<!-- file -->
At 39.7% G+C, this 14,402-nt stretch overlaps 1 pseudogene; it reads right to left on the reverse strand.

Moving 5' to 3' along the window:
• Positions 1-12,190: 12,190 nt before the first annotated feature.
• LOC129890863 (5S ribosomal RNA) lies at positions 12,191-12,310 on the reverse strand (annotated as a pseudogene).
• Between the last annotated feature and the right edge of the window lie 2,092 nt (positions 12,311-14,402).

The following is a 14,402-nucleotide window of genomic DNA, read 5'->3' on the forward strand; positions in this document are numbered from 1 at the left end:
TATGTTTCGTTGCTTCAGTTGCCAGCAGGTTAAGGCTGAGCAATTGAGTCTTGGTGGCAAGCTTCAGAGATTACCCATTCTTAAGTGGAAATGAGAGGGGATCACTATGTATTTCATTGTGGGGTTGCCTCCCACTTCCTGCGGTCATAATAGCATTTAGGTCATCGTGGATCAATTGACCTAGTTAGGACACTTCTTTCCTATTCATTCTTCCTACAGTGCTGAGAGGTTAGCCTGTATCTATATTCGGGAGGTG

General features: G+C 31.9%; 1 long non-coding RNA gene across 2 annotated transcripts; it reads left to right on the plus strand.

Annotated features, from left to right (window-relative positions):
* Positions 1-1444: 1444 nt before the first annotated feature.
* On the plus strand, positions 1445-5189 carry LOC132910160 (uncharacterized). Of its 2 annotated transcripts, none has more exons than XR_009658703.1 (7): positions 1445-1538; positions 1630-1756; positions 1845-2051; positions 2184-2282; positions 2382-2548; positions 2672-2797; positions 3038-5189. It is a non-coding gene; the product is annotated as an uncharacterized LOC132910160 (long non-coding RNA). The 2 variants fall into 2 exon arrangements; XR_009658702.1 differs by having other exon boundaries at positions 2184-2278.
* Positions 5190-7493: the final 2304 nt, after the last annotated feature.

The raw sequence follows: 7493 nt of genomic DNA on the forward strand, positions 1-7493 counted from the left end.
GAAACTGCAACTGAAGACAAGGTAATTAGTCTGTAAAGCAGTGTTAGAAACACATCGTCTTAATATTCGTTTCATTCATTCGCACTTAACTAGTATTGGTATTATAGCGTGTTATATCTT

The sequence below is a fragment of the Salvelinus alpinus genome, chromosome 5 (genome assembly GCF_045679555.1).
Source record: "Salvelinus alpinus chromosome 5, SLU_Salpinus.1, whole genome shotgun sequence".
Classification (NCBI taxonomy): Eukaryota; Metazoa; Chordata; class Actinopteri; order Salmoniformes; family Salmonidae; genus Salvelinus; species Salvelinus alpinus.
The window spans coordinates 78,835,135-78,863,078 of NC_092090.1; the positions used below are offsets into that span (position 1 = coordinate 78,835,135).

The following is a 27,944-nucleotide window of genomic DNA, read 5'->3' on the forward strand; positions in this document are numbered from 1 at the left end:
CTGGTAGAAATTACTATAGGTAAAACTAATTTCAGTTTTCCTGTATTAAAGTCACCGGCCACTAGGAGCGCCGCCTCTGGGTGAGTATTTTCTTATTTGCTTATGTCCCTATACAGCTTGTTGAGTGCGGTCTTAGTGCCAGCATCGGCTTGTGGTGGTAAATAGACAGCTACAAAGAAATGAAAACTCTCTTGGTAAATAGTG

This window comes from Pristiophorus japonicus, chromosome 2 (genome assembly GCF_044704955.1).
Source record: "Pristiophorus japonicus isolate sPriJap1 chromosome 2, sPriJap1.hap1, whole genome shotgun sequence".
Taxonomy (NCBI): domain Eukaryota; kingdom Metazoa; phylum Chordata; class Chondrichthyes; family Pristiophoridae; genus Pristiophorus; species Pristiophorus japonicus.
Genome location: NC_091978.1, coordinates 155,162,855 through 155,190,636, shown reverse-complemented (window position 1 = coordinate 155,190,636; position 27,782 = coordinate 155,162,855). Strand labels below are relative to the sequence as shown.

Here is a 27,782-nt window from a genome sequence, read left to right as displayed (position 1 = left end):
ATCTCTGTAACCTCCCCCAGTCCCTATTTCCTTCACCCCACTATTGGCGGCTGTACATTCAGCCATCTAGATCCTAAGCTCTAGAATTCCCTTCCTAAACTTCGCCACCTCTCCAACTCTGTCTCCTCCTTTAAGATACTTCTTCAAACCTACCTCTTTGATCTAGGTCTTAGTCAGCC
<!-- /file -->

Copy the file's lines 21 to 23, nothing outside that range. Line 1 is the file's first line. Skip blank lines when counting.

This window comes from Pristiophorus japonicus, chromosome 2 (genome assembly GCF_044704955.1).
Source record: "Pristiophorus japonicus isolate sPriJap1 chromosome 2, sPriJap1.hap1, whole genome shotgun sequence".
Taxonomy (NCBI): domain Eukaryota; kingdom Metazoa; phylum Chordata; class Chondrichthyes; family Pristiophoridae; genus Pristiophorus; species Pristiophorus japonicus.